A Bust Attributed to Leone Leoni Acquired by the Museum of the Order of Saint John


Attributed to Leone Leoni (1509-1590)
Bust of Jean de la Valette
Bronze - H. 23 cm
London, Museum of the Order of Saint John
Photo : Museum of the Order of Saint John

16/1/12 - Acquisition - London, Museum of the Order of Saint John - Founded after the capture of Jerusalem by the Crusaders in 1099, the Order of the Hospital of Saint John of Jerusalem experienced a tumultuous history. Having settled in Cyprus in 1291, after the occupation of Palestine by Islamic forces, then in Rhodes where it remained until 1522, the knights, driven out by the Turks, arrived finally in Malta in 1530 until their expropriation by Napoleon in 1798. After the Order was dispersed in the 19th century, several religious and charitable fraternities claimed to be the direct heirs. Besides the Order of Malta, the other leading company is The Order of the Hospital of Saint John of Jerusalem, a British order refounded in 1831, which today pursues its humanitarian missions, notably at the ophthalmological hospital of Saint John, in Jerusalem, and through the Saint John Ambulance Foundation, comparable to the Red Cross.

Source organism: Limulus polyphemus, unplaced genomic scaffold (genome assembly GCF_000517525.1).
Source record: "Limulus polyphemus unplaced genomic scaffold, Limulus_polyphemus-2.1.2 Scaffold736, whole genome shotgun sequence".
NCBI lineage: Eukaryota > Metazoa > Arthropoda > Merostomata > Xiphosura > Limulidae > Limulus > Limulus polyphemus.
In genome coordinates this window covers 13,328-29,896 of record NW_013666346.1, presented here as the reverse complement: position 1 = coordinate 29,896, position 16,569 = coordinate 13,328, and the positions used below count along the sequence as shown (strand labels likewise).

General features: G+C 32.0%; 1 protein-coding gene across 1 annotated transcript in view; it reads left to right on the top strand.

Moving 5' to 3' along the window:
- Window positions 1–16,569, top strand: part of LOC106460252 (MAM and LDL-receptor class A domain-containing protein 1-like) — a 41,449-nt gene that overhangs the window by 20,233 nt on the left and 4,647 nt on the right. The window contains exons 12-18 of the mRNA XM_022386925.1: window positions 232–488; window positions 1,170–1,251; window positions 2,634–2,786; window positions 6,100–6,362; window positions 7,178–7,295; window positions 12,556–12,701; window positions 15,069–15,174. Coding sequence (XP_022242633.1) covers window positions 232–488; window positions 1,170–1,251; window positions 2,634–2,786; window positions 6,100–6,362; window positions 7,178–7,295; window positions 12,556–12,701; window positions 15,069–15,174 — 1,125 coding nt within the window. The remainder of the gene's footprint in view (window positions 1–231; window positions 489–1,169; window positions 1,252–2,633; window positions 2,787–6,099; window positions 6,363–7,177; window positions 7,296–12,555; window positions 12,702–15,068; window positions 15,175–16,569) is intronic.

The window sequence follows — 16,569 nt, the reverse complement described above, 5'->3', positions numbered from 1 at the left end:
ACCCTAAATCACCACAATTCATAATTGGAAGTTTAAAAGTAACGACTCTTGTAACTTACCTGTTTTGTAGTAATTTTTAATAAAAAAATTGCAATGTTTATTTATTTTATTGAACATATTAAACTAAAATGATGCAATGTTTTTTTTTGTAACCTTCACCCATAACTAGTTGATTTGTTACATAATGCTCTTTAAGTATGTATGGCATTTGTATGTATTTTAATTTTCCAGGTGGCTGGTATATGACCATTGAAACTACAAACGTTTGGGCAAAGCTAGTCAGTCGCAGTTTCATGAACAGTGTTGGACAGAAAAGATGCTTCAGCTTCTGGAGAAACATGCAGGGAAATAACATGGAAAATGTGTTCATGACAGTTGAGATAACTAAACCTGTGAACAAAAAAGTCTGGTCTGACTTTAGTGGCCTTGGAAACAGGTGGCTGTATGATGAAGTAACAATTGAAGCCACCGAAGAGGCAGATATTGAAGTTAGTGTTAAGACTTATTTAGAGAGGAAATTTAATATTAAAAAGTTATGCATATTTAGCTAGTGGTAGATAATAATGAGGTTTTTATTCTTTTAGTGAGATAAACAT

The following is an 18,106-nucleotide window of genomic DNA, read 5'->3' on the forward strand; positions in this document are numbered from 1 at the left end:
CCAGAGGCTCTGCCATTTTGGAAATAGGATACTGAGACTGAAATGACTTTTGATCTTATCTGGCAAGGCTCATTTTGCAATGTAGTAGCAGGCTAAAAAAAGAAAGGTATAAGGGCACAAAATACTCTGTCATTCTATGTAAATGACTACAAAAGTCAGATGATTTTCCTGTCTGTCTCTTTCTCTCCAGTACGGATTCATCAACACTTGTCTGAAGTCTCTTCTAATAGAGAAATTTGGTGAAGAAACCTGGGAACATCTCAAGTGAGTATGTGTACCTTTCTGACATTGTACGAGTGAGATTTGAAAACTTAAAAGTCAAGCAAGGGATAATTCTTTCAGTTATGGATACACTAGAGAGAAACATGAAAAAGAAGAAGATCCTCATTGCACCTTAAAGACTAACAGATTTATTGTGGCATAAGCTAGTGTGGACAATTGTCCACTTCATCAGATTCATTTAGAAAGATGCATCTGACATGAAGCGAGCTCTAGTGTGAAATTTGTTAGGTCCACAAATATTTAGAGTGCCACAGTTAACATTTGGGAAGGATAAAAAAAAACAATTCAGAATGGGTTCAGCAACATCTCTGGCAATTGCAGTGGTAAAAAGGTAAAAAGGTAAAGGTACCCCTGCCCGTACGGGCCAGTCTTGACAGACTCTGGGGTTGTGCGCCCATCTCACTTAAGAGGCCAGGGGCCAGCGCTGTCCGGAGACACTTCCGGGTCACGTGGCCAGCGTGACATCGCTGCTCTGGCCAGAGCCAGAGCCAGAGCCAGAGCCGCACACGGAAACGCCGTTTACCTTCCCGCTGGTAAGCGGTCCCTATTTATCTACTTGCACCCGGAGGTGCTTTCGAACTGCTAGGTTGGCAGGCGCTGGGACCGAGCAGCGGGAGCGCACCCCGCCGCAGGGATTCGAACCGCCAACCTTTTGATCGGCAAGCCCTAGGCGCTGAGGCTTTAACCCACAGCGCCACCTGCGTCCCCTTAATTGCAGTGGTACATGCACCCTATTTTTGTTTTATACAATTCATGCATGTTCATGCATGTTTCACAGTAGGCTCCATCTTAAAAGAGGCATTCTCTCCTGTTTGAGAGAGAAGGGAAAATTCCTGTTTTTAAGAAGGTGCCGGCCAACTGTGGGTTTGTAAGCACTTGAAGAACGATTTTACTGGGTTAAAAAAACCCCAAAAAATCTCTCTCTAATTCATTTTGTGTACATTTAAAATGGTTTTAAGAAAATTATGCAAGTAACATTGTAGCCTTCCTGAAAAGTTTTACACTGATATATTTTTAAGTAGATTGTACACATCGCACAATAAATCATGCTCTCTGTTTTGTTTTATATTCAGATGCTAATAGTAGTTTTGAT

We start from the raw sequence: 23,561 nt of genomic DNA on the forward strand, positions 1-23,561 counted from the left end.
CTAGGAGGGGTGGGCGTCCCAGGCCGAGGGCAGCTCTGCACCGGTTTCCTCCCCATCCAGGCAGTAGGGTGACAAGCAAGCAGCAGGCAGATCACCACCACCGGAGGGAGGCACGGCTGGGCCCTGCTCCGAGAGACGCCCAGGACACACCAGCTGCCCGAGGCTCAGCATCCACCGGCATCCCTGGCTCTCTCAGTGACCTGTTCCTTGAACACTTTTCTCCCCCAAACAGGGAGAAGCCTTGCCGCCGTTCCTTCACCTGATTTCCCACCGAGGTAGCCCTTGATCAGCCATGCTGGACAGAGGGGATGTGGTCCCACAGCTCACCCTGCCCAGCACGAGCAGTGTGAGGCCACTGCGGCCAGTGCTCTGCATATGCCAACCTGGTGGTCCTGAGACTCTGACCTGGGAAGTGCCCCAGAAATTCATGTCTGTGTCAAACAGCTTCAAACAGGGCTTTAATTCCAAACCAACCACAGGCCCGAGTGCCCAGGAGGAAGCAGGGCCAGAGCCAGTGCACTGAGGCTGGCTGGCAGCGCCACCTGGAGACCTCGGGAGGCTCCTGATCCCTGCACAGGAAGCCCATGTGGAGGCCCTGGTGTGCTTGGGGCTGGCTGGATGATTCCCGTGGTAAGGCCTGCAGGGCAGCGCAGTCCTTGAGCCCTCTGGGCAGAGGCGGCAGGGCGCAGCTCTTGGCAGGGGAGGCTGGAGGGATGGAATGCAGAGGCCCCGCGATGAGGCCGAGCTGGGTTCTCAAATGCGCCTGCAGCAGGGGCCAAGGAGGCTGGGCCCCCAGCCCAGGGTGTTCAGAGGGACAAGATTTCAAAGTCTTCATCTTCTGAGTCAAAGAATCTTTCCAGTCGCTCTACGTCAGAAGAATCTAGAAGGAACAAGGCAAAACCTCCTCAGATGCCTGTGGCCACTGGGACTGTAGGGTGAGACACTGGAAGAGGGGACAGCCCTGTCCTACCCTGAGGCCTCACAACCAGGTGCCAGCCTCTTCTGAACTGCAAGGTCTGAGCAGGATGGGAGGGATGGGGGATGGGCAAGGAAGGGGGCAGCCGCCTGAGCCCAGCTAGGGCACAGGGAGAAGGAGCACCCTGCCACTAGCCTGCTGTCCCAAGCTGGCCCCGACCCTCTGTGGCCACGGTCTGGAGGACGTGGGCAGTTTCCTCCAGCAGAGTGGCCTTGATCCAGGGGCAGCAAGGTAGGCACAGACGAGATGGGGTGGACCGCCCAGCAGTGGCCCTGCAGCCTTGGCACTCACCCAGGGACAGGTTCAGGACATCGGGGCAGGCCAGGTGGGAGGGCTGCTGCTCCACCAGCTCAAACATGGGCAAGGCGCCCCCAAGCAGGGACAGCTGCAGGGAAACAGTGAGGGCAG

The Museum of The Order of Saint John, where the collections recount the history of this congregation, is located in London in a 16th century building which was previously part of the Clerkenwell priory, the English headquarters of the Order, and in the former church.
Thanks to funding by the Heritage Lottery Fund and the Art Fund, the museum was able to purchase, from the Daniel Katz Ltd. Gallery in late 2011, a bronze bust attributed to Leone Leoni (ill.). It represents Jean de la Valette, 47th Grand Master of the Knights Hospitaller from 1557 to 1568, famous for his role in the victory against the Turks during the siege of Valette in 1565.

A native of Milan, one of the most important medal artists of the Italian Renaissance, Leone Leoni was also a first rate sculptor who worked notably for the Emperor Charles V. The bust acquired by the London museum, and whose attribution is extremely probable, is a remarkable example of the artist’s ability to fashion bronze, his favorite material. Despite its small size (it is only 23 cm. high), this work is particularly monumental. The shape of the bust and the manner in which the arms are cut off at the shoulders are typical of Leone Leoni, as we can see, for example, in his many depictions of Charles V (for instance, this one at the Prado).

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Didier Rykner, lundi 16 janvier 2012



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